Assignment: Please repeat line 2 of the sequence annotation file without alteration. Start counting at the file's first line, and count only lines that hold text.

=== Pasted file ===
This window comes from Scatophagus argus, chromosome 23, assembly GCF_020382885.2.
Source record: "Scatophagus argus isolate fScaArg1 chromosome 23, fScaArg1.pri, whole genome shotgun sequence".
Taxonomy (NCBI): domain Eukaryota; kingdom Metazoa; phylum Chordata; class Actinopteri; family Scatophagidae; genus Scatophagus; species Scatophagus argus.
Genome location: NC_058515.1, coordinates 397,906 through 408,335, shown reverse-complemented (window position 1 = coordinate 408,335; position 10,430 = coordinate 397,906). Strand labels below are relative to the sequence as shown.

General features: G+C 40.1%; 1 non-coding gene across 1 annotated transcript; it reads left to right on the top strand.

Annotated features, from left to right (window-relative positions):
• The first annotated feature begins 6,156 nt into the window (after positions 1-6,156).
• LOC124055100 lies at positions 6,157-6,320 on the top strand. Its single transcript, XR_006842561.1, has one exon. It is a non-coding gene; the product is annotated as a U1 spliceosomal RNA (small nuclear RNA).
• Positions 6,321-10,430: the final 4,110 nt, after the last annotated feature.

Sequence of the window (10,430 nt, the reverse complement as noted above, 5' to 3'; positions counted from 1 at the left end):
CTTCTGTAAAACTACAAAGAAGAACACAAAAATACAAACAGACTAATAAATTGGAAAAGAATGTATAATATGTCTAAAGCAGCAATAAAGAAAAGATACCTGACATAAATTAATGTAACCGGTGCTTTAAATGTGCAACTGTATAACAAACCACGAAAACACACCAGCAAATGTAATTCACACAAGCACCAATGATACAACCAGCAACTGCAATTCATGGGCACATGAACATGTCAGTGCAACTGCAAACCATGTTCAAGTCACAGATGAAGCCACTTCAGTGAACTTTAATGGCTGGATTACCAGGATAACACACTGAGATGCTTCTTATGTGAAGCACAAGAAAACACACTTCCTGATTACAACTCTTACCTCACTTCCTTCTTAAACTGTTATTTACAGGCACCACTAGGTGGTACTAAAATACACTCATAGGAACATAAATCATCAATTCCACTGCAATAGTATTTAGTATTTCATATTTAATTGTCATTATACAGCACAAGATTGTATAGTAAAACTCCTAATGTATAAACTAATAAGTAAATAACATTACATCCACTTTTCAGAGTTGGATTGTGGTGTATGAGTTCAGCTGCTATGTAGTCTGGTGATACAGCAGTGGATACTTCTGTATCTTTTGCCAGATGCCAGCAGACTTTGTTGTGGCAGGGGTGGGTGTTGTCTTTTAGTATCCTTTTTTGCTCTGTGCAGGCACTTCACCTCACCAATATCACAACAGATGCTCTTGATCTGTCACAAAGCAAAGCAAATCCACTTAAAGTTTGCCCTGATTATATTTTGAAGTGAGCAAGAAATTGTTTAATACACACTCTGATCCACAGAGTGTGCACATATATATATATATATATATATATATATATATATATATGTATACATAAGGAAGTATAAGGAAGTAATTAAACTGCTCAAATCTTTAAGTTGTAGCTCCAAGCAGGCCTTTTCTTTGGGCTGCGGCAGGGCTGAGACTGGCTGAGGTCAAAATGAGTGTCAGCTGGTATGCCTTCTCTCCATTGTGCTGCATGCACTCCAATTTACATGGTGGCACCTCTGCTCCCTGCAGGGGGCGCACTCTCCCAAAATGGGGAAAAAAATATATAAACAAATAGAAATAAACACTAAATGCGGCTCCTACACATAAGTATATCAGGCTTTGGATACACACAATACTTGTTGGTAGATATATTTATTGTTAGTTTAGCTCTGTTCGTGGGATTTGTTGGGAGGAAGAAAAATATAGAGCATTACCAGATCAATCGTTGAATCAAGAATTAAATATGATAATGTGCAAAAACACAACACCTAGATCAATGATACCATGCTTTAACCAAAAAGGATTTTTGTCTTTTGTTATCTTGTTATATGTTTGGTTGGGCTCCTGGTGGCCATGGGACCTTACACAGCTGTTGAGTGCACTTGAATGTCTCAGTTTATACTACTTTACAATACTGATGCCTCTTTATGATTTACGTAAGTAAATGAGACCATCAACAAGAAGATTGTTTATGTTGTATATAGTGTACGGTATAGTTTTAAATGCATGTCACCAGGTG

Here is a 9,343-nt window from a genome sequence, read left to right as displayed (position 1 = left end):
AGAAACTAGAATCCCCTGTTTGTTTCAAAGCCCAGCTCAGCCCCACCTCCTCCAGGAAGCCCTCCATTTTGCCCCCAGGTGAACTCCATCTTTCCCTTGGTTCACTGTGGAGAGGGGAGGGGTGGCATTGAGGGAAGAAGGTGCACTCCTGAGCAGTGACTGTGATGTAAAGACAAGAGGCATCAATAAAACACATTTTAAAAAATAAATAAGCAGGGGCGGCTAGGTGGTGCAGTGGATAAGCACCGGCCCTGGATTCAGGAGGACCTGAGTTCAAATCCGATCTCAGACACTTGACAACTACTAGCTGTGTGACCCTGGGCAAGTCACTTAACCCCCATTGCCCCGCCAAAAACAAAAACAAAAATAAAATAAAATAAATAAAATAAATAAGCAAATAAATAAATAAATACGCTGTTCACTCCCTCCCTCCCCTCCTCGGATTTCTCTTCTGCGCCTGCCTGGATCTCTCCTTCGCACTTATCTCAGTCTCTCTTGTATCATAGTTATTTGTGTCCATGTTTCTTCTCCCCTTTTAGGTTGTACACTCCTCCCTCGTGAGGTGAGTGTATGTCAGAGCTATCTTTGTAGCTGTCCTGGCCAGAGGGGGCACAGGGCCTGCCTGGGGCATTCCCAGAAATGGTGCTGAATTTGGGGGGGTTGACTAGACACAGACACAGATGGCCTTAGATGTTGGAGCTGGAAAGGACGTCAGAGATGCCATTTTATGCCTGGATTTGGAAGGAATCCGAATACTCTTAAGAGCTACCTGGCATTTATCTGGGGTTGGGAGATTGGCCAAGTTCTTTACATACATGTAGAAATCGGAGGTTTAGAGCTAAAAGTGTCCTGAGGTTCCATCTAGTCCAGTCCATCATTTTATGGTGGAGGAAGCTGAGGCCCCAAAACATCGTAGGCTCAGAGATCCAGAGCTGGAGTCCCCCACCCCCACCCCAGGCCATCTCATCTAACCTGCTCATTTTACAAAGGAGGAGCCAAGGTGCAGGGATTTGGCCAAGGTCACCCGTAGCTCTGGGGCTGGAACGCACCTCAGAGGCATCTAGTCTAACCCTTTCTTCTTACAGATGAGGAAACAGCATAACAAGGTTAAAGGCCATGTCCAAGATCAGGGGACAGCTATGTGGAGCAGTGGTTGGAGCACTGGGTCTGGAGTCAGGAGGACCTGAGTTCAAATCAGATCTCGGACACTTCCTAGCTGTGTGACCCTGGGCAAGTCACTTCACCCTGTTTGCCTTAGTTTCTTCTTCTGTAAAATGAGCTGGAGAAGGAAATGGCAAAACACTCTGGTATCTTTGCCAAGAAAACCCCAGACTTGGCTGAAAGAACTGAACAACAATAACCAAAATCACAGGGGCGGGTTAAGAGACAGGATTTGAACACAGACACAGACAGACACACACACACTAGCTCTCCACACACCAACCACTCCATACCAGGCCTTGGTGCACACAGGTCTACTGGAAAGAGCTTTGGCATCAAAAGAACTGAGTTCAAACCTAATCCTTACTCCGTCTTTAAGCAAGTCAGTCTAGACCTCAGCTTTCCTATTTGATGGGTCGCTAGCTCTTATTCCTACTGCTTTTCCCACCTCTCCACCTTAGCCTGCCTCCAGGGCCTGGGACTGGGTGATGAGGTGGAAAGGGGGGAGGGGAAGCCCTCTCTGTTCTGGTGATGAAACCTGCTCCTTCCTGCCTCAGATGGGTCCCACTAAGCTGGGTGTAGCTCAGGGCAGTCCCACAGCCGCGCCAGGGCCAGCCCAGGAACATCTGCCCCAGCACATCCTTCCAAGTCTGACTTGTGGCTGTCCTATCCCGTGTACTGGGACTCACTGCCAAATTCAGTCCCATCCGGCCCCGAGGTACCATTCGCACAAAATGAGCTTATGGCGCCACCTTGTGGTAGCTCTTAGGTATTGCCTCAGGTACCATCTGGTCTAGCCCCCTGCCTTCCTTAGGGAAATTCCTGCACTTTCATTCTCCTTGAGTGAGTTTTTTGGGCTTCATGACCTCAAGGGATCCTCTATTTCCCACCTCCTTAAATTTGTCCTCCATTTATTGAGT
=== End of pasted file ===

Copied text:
Source record: "Scatophagus argus isolate fScaArg1 chromosome 23, fScaArg1.pri, whole genome shotgun sequence".